Bloodroot by Amy Greene
My rating: 4 of 5 stars
I can only think to classify this as a story-tellin' fictional read. There isn't a whole lot of dialogue but there is a whole lot of storytelling from six different perspectives. You can't call it a novel, you can't call it fantasy, certainly not chick-lit or magical. It's downright good story tellin'!
It's a telling of people involved in the life of Myra Mayes-Odum. A wild and spirited mountain girl of the Appalachia region. We read about Myra from the perspective of a child hood friend who loves her with all his heart but the feelings are not mutual. We hear from Myra's granny who raises Myra and knows her wild spirit cannot be tamed much like Myra's mama who met her maker very early on in Myra's life. We skip around in time and hear the story from Myra's twin's and the hardship they endure when they are taken from their mama. We hear from Myra herself and what she went through and perhaps some closure on why she ended up where she did. And finally we hear from John Odum, Myra's husband who paid his dues with a violent incident that set a path for change in all their lives.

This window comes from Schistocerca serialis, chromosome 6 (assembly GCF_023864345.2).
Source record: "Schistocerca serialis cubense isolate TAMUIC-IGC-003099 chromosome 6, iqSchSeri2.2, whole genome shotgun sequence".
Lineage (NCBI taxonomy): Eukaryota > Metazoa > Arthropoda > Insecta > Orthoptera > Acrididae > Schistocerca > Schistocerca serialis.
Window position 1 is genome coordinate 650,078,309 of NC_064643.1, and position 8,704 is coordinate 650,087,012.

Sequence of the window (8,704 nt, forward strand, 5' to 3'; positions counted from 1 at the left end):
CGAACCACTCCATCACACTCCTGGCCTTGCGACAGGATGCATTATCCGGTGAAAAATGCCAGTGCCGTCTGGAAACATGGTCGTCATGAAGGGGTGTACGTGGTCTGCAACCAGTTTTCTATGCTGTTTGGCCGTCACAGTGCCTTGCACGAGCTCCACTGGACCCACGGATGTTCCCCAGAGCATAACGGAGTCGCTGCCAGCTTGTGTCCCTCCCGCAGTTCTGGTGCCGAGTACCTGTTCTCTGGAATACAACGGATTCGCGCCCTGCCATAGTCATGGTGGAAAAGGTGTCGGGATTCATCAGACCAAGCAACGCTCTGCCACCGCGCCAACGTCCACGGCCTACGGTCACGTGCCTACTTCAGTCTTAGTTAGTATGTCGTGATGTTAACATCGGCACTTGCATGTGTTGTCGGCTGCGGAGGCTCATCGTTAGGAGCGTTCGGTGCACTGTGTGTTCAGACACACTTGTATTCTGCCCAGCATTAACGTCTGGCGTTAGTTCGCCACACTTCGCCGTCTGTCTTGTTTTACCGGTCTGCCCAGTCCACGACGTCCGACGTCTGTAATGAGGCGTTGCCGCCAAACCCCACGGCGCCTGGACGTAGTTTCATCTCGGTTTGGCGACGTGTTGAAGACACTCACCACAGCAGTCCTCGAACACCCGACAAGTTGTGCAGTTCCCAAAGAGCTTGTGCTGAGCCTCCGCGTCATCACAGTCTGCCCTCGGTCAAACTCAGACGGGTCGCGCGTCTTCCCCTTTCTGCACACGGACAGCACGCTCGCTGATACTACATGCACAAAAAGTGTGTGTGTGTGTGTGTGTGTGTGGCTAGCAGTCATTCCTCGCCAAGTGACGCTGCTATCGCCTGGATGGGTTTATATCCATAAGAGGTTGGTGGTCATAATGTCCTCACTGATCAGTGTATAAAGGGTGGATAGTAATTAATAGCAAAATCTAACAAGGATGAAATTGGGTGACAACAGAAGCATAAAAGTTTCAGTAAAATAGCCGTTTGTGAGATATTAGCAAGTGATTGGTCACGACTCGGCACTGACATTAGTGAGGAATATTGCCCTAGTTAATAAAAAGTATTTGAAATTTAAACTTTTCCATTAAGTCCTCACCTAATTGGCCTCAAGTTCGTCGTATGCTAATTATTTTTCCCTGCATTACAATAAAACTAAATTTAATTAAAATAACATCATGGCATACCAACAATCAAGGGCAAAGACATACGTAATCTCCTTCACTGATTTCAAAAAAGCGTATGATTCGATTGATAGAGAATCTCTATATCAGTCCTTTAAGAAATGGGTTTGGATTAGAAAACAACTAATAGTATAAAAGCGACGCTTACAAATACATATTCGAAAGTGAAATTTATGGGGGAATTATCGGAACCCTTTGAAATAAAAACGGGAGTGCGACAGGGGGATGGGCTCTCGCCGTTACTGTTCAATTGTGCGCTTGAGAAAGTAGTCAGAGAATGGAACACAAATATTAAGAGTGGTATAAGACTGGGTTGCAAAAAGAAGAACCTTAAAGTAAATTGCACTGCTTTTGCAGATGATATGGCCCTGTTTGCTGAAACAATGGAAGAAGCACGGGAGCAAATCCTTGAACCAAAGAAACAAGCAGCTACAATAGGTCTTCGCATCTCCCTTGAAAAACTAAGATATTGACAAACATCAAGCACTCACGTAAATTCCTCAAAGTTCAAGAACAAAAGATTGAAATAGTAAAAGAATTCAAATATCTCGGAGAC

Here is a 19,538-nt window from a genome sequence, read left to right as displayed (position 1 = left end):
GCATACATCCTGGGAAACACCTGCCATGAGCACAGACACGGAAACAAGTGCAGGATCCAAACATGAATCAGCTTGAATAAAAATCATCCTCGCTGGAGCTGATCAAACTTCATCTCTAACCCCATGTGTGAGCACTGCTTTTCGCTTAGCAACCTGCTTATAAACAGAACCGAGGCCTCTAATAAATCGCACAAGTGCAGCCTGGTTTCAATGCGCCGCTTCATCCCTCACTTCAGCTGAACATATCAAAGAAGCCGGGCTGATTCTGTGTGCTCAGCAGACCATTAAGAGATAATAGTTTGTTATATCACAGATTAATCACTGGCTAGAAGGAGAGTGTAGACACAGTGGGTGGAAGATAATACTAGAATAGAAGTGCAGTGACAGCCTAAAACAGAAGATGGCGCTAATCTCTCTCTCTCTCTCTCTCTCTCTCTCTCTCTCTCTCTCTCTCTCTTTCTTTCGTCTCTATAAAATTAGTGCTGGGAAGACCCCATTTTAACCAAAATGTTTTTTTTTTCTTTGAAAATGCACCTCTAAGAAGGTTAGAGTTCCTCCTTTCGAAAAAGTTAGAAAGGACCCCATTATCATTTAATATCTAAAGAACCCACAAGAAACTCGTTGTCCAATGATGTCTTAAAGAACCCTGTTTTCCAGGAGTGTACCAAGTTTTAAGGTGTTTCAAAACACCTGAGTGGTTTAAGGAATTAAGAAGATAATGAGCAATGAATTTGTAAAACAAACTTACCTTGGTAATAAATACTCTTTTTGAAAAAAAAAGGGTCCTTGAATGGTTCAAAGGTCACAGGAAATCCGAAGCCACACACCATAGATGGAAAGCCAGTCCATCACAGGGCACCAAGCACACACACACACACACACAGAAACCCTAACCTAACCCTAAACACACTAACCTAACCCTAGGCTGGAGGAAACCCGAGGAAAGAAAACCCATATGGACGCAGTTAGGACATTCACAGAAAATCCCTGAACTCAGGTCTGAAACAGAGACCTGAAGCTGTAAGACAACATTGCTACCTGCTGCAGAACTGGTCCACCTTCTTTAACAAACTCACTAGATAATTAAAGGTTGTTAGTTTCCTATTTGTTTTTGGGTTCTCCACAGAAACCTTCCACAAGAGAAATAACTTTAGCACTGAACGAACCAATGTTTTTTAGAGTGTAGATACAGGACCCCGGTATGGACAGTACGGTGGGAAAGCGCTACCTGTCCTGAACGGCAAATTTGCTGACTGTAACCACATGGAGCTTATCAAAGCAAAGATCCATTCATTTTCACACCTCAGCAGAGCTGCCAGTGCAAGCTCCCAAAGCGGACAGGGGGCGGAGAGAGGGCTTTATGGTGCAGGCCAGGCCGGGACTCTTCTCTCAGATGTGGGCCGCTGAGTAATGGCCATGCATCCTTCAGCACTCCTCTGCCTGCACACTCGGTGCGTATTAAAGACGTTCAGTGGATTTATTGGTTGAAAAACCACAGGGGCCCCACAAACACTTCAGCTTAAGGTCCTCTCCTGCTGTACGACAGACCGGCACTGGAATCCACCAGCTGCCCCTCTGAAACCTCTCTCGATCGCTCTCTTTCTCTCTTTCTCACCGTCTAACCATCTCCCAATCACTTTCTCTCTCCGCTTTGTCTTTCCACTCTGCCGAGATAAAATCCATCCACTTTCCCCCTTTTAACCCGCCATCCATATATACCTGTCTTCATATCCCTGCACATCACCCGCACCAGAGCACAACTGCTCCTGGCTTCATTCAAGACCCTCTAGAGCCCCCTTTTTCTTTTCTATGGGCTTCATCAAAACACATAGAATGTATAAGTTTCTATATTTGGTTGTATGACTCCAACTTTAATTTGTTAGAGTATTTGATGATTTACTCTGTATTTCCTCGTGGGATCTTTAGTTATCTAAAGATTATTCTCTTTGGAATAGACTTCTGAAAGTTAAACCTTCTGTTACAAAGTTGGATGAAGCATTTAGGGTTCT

I didn't really think the publishers book description was all that fitting to what the story actually was about. My own perception though. The jacket claims this book is about the magic "touch" that is in Myra's family. There really isn't much "magic" in this book. This book at times is depressing, moody and haunting. With that said, I couldn't put it down. Some things that bugged me were that the paragraphs were insanely long, often one of two paragraphs per page. There aren't chapters, there are books with all the different first person stories. It was hard to find a place to take a break for the night. Also, the "Appalachia" language was strange at first. I sure felt dumb-downed a bit! LOL
With the negatives I pointed out, I have to say the author is a fantastic teller of stories. I will be anxious to see what she may write for her next book. She certainly is unique.
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